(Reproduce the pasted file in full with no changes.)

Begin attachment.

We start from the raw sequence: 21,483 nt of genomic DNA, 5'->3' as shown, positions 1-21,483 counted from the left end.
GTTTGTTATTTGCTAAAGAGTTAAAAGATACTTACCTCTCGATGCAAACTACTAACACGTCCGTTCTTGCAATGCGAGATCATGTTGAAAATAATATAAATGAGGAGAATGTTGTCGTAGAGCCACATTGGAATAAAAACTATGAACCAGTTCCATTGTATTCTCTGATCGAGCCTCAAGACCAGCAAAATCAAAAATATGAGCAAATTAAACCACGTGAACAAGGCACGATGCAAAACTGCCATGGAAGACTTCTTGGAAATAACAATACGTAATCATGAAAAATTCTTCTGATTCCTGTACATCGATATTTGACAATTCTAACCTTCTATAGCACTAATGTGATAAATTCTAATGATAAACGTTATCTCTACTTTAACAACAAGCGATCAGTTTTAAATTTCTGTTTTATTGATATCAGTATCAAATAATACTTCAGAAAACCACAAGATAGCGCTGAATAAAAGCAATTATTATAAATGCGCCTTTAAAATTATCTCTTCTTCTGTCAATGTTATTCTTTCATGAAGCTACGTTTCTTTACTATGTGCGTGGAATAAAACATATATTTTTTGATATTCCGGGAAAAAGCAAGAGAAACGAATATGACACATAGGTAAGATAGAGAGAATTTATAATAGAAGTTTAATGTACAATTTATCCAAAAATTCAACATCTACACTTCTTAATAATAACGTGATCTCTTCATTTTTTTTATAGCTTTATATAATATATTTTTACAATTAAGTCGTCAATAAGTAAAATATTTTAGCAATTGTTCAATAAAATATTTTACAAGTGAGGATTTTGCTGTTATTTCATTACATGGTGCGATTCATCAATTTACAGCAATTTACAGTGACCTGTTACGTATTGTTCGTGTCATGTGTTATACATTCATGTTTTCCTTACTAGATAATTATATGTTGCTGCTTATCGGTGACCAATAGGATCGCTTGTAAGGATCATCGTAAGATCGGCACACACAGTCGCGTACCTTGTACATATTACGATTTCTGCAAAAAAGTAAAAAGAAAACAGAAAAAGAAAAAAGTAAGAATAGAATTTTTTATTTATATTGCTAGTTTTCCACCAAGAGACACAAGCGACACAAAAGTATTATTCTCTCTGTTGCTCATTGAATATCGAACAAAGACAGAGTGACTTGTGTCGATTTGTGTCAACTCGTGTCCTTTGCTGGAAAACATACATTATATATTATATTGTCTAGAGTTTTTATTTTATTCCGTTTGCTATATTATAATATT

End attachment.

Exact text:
We start from the raw sequence: 21,483 nt of genomic DNA, 5'->3' as shown, positions 1-21,483 counted from the left end.
GTTTGTTATTTGCTAAAGAGTTAAAAGATACTTACCTCTCGATGCAAACTACTAACACGTCCGTTCTTGCAATGCGAGATCATGTTGAAAATAATATAAATGAGGAGAATGTTGTCGTAGAGCCACATTGGAATAAAAACTATGAACCAGTTCCATTGTATTCTCTGATCGAGCCTCAAGACCAGCAAAATCAAAAATATGAGCAAATTAAACCACGTGAACAAGGCACGATGCAAAACTGCCATGGAAGACTTCTTGGAAATAACAATACGTAATCATGAAAAATTCTTCTGATTCCTGTACATCGATATTTGACAATTCTAACCTTCTATAGCACTAATGTGATAAATTCTAATGATAAACGTTATCTCTACTTTAACAACAAGCGATCAGTTTTAAATTTCTGTTTTATTGATATCAGTATCAAATAATACTTCAGAAAACCACAAGATAGCGCTGAATAAAAGCAATTATTATAAATGCGCCTTTAAAATTATCTCTTCTTCTGTCAATGTTATTCTTTCATGAAGCTACGTTTCTTTACTATGTGCGTGGAATAAAACATATATTTTTTGATATTCCGGGAAAAAGCAAGAGAAACGAATATGACACATAGGTAAGATAGAGAGAATTTATAATAGAAGTTTAATGTACAATTTATCCAAAAATTCAACATCTACACTTCTTAATAATAACGTGATCTCTTCATTTTTTTTATAGCTTTATATAATATATTTTTACAATTAAGTCGTCAATAAGTAAAATATTTTAGCAATTGTTCAATAAAATATTTTACAAGTGAGGATTTTGCTGTTATTTCATTACATGGTGCGATTCATCAATTTACAGCAATTTACAGTGACCTGTTACGTATTGTTCGTGTCATGTGTTATACATTCATGTTTTCCTTACTAGATAATTATATGTTGCTGCTTATCGGTGACCAATAGGATCGCTTGTAAGGATCATCGTAAGATCGGCACACACAGTCGCGTACCTTGTACATATTACGATTTCTGCAAAAAAGTAAAAAGAAAACAGAAAAAGAAAAAAGTAAGAATAGAATTTTTTATTTATATTGCTAGTTTTCCACCAAGAGACACAAGCGACACAAAAGTATTATTCTCTCTGTTGCTCATTGAATATCGAACAAAGACAGAGTGACTTGTGTCGATTTGTGTCAACTCGTGTCCTTTGCTGGAAAACATACATTATATATTATATTGTCTAGAGTTTTTATTTTATTCCGTTTGCTATATTATAATATT